You have the right to question decisions made about you by a computer, unless it’s required for any contract you have entered into, required by law, or you’ve consented to it.
You also have the right to object if you are being ‘profiled’. Profiling is where decisions are made about you based on certain things in your personal information, e.g. your health conditions.
If and when Rutland County Council uses your personal information to profile you, in order to deliver the most appropriate service to you, you will be informed.
If you have concerns regarding automated decision making, or profiling, please contact the Data Protection Officer who’ll be able to advise you about how we using your information.
We use a range of organisations to either store personal information or help deliver our services to you. Where we have these arrangements there is always an agreement in in place to make sure that the organisation complies with data protection law.
We’ll often complete a privacy impact assessment (PIA) before we share personal information to make sure we protect your privacy and comply with the law.
Sometimes we have a legal duty to provide personal information to other organisations. This is often because we need to give that data to courts, including:
- If we take a child into care;
- If the court orders that we provide the information; and
- If someone is taken into care under mental health law
We may also share your personal information when we feel there’s a good reason that’s more important than protecting your privacy. This doesn’t happen often, but we may share your information:
- In order to find and stop crime and fraud; or if there are serious risks to the public, our staff or to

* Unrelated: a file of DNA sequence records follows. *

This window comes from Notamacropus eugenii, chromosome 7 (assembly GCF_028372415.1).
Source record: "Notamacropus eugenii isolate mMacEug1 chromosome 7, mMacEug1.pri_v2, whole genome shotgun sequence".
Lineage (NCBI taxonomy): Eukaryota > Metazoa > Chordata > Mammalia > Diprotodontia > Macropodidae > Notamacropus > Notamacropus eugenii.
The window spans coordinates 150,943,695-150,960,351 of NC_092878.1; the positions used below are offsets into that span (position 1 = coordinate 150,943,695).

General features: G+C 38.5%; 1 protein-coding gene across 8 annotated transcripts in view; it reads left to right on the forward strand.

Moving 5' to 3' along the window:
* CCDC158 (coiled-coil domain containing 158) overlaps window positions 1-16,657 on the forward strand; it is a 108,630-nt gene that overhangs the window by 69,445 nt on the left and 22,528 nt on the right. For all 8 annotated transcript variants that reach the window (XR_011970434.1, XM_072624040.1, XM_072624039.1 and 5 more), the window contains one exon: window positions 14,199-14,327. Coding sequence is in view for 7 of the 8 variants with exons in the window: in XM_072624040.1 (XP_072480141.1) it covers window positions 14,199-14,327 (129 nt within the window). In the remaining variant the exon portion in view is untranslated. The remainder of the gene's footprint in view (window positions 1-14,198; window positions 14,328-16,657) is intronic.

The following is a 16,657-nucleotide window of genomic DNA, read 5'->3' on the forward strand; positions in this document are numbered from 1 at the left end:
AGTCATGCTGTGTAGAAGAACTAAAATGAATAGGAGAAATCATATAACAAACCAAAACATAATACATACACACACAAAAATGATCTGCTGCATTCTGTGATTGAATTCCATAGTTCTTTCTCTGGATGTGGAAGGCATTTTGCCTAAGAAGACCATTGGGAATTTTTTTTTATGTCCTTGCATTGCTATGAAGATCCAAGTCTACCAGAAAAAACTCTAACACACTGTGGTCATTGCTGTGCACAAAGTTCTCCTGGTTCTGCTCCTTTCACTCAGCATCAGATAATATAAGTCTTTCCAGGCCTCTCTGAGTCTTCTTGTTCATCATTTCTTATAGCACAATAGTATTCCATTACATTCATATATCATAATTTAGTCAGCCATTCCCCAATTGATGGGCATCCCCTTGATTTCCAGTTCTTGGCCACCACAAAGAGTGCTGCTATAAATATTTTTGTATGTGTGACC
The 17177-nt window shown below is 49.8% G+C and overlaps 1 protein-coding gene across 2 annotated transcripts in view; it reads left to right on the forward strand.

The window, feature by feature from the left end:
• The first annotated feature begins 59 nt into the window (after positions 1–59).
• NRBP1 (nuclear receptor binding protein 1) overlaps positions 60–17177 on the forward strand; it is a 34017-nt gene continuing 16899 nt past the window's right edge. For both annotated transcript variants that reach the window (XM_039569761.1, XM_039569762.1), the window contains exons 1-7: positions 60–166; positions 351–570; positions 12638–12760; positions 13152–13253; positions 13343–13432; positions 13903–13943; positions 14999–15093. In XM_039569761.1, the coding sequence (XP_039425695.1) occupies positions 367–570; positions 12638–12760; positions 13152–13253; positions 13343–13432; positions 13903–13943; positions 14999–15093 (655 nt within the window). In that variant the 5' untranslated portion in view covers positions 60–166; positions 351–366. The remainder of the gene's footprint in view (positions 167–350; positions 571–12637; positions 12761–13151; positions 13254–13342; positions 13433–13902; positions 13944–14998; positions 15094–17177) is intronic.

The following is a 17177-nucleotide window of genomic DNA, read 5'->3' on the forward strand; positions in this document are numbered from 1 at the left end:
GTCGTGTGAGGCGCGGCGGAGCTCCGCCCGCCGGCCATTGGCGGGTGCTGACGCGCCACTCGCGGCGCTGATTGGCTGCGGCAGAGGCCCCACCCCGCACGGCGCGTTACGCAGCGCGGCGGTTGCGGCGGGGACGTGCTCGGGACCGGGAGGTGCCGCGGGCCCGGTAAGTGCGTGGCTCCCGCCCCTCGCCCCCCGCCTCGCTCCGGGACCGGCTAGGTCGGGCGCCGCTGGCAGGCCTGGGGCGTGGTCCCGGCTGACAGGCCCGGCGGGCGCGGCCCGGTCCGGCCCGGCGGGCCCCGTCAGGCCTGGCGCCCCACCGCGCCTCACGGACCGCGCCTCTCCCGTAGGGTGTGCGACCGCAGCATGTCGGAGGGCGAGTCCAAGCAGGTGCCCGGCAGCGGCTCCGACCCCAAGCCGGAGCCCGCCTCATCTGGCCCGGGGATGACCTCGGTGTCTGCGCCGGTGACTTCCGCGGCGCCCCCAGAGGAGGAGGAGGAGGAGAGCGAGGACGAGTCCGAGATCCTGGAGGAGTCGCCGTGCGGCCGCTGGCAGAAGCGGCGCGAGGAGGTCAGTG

- Other professionals;
- To protect a child; or
- To protect adults who are thought to be at risk, for example if they are frail, confused or cannot understand what is happening to them
For all of these reasons the risk must be serious before we can override your right to privacy.
If we’re worried about your physical safety or feel we need to take action to protect you from being harmed in other ways, we’ll discuss this with you and, if possible, get your permission to tell others about your situation before doing so.
We may still share your information if we believe the risk to others is serious enough to do so.
There may also be rare occasions when the risk to others is so great that we need to share information straight away.
If this is the case, we’ll make sure that we record what information we share and our reasons for doing so. We’ll let you know what we’ve done and why if we think it is safe to do so.
We’ll do what we can to make sure we hold records about you (on paper and electronically) in a secure way, and we’ll only make them available to those who have a right to see them. Examples of our security include:
- Encryption, meaning that information is hidden so that it cannot be read without special knowledge (such as a password). This is done with a secret code or what’s called a ‘cypher’. The hidden information is said to then be ‘encrypted’
- Pseudonymisation, meaning that we’ll use a different name so we can hide parts of your personal information from view. This means that someone outside of the Council could work on your information for us without ever knowing it was yours
- Controlling access to systems and networks allows us to stop people who are not allowed to view your personal information from getting access to it
- Training for our staff allows us to make them aware of how to handle information and how and when to report when something goes wrong
- Regular testing of our technology and ways of working including keeping up to date on the latest security updates (commonly called patches)